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Segmental progression of early untreated Parkinson’s disease: a novel approach to clinical rating
  1. W M M Schüpbach1,2,3,4,
  2. J-C Corvol1,3,5,
  3. V Czernecki1,3,6,
  4. M B Djebara1,2,3,7,
  5. J-L Golmard8,
  6. Y Agid1,2,3,7,
  7. A Hartmann1,2,3,7
  1. 1
    Centre d’Investigation Clinique, Fédération des Maladies du Système Nerveux, Paris, France
  2. 2
    INSERM, UMR 679, Neurology and Experimental Therapeutics, Paris, France
  3. 3
    AP-HP, Pitié-Salpêtrière Group, Fédération de Neurologie, Paris, France
  4. 4
    Department of Neurology, Bern University Hospital and University of Bern, Switzerland
  5. 5
    Service de Pharmacologie, Pitié-Salpêtrière Group, Paris, France
  6. 6
    INSERM UMR 610, Functional Neuroanatomy of Normal and Pathological Behaviour, Paris, France
  7. 7
    Université Pierre et Marie Curie, Faculté de Médecine, Paris, France
  8. 8
    AP-HP, Pitié-Salpêtrière Group, Biostatistics Unit, Paris, France
  1. Correspondence to Dr A Hartmann, Centre d’Investigation Clinique, Pitié-Salpêtrière Group, 47, Boulevard de l’Hôpital, F-75651 Paris Cedex 13, France; andreas.hartmann{at}psl.aphp.fr

Abstract

Objective: To assess the ability of potentially neuroprotective compounds to slow the progression of Parkinson’s disease (PD), sensitive rating scales are needed to detect clinically meaningful effects. The topographical progression of motor signs in early untreated PD was evaluated to complement current clinical ratings and enhance the sensitivity to detect disease progression.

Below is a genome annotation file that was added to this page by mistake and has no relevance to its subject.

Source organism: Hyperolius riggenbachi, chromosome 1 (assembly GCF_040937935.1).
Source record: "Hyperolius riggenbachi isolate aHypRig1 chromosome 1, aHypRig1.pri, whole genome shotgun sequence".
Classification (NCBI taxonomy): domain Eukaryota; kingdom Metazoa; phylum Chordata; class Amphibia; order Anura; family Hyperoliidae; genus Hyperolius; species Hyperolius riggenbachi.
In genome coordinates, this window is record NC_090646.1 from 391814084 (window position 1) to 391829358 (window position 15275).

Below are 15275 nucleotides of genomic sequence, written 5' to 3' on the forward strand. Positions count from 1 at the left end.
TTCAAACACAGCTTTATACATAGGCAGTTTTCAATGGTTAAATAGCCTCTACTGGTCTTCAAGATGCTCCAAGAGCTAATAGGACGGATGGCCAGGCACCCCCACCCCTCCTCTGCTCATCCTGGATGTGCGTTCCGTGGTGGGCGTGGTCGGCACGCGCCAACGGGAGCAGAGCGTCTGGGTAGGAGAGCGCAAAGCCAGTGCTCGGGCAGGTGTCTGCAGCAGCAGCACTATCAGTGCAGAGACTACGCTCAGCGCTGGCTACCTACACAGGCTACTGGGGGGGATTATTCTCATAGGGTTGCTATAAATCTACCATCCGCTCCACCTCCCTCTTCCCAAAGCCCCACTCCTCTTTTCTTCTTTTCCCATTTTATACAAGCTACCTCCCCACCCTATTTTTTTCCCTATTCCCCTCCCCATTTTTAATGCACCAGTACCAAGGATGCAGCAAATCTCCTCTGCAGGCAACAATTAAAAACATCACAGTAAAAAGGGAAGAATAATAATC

Methods: 12 patients referred for diagnostic evaluation of untreated de novo PD underwent detailed clinical assessment of motor parkinsonian signs at baseline and after 6 and 12 months of follow-up using the Unified Parkinson’s Disease Rating Scale, motor part (UPDRS-III), and a newly developed approach of detailed segmental rating taking into account the localisation of motor signs in all of the major joints and muscle groups in the body. The progression of PD, as measured with the UPDRS-III, was compared with the segmental ratings.

Results: UPDRS-III scores and segmental ratings for rigidity and rest and postural tremor, but not bradykinesia, progressed significantly during the observation period. Progression of normalised segmental ratings for rigidity and tremor was significantly larger than the UPDRS-III ratings over 1 year. The segmental ratings for rigidity and tremor as well as their combination with the UPDRS-III bradykinesia rating were more sensitive a measure for progression of PD than the UPDRS-III.

Conclusions: Taking into account the segmental evolution of parkinsonian signs may be a useful adjunct to UPDRS-III evaluations to measure clinical disease progression of PD. If validated in subsequent larger cohorts, this may be useful in trials of neuroprotective agents.

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Footnotes

  • Funding WMMS was supported by grants from the Swiss National Science Foundation and the Swiss Parkinson’s Disease Association.

  • Competing interests None.

  • Provenance and Peer review Not commissioned; externally peer reviewed.

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